After watery devastation earlier this year natural resources district officials will study ways to reduce and even prevent flooding in central Nebraska.

Three area projects in the Wood River, Spring/Buffalo Creek and Mud Creek watersheds are within the Central Platte and Lower Loup natural resources districts. Other flood mitigation studies being conducted in Nebraska are the Lower Platte South NRD’s Little Salt Creek in Lancaster County and the Lower Elkhorn NRD’s Battle Creek Watershed. The studies, which were approved for more than $2.5 million, will be funded from Watershed Flood Prevention and Operations Act funds provided through the U.S. Department of Agriculture’s Natural Resources Conservation Service.

The CPNRD’s two grants total $1.35 million.

One will fund a Lower Wood River Watershed plan for 232,295 acres in Buffalo, Hall, and Merrick counties.

The towns of Wood River, Gibbon and Shelton experienced the greatest impact from March 2019 flooding that triggered a Federal Emergency Management Administration disaster declaration. Similar devastation occurred again on July 10 because of runoff from heavy rains.

CPNRD General Manager Lyndon Vogt said each NRCS grant is limited to 250,000 acres, which is why the study area will cover only the part of the Wood River Watershed from Riverdale downstream.

According to a CPNRD press release, the Wood River’s capacity is limited partly by the area’s flat topography.

Grant funds will be used to identify structural and non-structural alternatives to improve flood resiliency, mitigate flood damages and improve soil health.

“These funds provide the first step in identifying what is needed to address flooding within these areas and to design specific watershed plans,” Vogt said in a press release.

He told the Hub that some dam inventory work has started in the watershed and the grant will allow CPNRD to hire an outside firm to determine if a single or multi-structure solution is the answer.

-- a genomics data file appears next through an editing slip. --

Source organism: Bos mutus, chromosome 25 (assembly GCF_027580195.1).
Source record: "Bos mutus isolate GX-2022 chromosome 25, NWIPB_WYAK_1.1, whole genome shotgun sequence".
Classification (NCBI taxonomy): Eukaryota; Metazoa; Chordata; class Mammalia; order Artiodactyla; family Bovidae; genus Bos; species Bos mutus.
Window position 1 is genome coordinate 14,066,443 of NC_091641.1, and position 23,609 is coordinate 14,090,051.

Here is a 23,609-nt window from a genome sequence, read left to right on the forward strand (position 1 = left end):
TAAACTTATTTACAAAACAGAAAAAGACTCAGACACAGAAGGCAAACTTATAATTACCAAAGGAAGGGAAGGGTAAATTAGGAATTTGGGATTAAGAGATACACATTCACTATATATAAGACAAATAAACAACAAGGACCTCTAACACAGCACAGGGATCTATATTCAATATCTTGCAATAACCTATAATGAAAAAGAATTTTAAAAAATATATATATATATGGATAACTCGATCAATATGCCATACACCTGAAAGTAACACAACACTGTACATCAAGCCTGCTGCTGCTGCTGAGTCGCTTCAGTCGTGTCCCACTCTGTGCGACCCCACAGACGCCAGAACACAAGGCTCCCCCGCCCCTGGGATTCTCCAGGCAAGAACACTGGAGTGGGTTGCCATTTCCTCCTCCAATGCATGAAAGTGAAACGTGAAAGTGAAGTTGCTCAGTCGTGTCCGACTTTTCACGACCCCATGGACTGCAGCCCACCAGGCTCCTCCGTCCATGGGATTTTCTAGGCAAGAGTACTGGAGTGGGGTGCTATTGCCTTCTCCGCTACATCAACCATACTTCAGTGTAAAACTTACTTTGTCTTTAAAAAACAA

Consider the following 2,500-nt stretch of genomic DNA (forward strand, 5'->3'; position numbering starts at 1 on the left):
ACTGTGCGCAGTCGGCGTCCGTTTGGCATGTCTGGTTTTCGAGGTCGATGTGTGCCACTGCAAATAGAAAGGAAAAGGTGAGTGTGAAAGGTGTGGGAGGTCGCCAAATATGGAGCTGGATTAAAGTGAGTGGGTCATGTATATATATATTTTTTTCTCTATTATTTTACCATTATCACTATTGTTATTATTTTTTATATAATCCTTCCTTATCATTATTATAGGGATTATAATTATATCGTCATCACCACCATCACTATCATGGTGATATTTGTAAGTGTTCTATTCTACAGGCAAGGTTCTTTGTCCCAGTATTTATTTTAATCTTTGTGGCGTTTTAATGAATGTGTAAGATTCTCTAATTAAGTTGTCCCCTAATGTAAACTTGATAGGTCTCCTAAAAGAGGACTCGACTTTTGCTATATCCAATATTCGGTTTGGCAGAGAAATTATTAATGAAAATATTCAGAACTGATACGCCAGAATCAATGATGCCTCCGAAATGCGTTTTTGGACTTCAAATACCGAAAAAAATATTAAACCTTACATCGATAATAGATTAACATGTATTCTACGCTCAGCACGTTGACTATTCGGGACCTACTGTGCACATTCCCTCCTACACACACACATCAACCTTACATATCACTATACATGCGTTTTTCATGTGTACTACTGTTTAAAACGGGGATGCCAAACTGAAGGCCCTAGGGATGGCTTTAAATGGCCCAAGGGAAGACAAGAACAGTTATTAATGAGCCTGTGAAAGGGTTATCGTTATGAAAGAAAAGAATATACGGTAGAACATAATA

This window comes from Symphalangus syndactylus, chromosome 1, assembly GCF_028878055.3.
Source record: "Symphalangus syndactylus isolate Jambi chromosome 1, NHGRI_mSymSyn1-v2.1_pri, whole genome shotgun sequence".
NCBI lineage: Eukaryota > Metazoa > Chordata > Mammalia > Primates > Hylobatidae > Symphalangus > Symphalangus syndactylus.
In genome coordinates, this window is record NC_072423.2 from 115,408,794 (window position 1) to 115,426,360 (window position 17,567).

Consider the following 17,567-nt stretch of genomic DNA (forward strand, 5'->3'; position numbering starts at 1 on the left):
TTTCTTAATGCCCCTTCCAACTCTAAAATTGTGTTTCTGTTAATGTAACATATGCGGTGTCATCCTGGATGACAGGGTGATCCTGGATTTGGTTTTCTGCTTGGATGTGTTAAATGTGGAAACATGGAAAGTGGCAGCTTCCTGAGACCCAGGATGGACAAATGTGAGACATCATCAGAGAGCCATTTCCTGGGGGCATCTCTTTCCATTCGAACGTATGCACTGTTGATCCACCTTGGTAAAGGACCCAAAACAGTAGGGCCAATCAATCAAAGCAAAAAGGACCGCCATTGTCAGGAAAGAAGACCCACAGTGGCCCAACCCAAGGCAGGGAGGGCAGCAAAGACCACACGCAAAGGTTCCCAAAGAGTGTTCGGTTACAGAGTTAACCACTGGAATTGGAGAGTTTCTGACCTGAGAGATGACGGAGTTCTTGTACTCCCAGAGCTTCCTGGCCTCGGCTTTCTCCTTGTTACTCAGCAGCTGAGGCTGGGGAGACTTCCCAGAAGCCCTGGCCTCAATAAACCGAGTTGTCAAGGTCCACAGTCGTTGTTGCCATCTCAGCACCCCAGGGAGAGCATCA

The second CPNRD grant for a Spring/Buffalo Creek Watershed plan will cover 266,870 acres of Dawson, Custer and Buffalo counties.

A key issue is to mitigate flood damages to irrigation canal infrastructure and ag properties that result from frequent over-topping and flooding of the two creeks. Other goals are to address climate change challenges in the ag environment and increase Platte River base flows for threatened and endangered species.

Vogt said that for the Spring/Buffalo Creek project, USDA officials allowed more than 250,000 acres to be included in the grant application because two watersheds are involved.

The grant-funded work for both of those watersheds and the Lower Wood River will get a project or projects to the 30 percent design stage, he said, which will be information needed to seek construction grants or other funding.

The other central Nebraska project approved for study grant funds is the Lower Loup NRD’s Mud Creek Watershed Plan.

LLNRD General Manager Russ Callan said the study will involve 251,000 acres in southeast Custer County, including areas around Litchfield, Mason City, Ansley, Broken Bow and Merna.

The next step for the Central Platte and Lower Loup NRDs is to seek study proposals from engineering firms.

Callan said the LLNRD directors voted Thursday to authorize staff to prepare a request for proposal, but no timeline has been set to send it to potential contractors.

Vogt explained that USDA currently does not have a 2020 budget, so Vogt and Callan cannot say yet how much money was approved for each of the three grants in their districts.

Another area of flooding concern in the Central Platte NRD is the Turkey Creek Watershed, an area of extreme flooding in southwest Kearney and the hotel district during the early July rainstorm.

Vogt said there was a July 18 application deadline for the current round of natural resources grants, so there wasn’t time to prepare one for that watershed.

“We will keep in contact with NRCS and talk about including Turkey Creek in the next round of funding,” he said.

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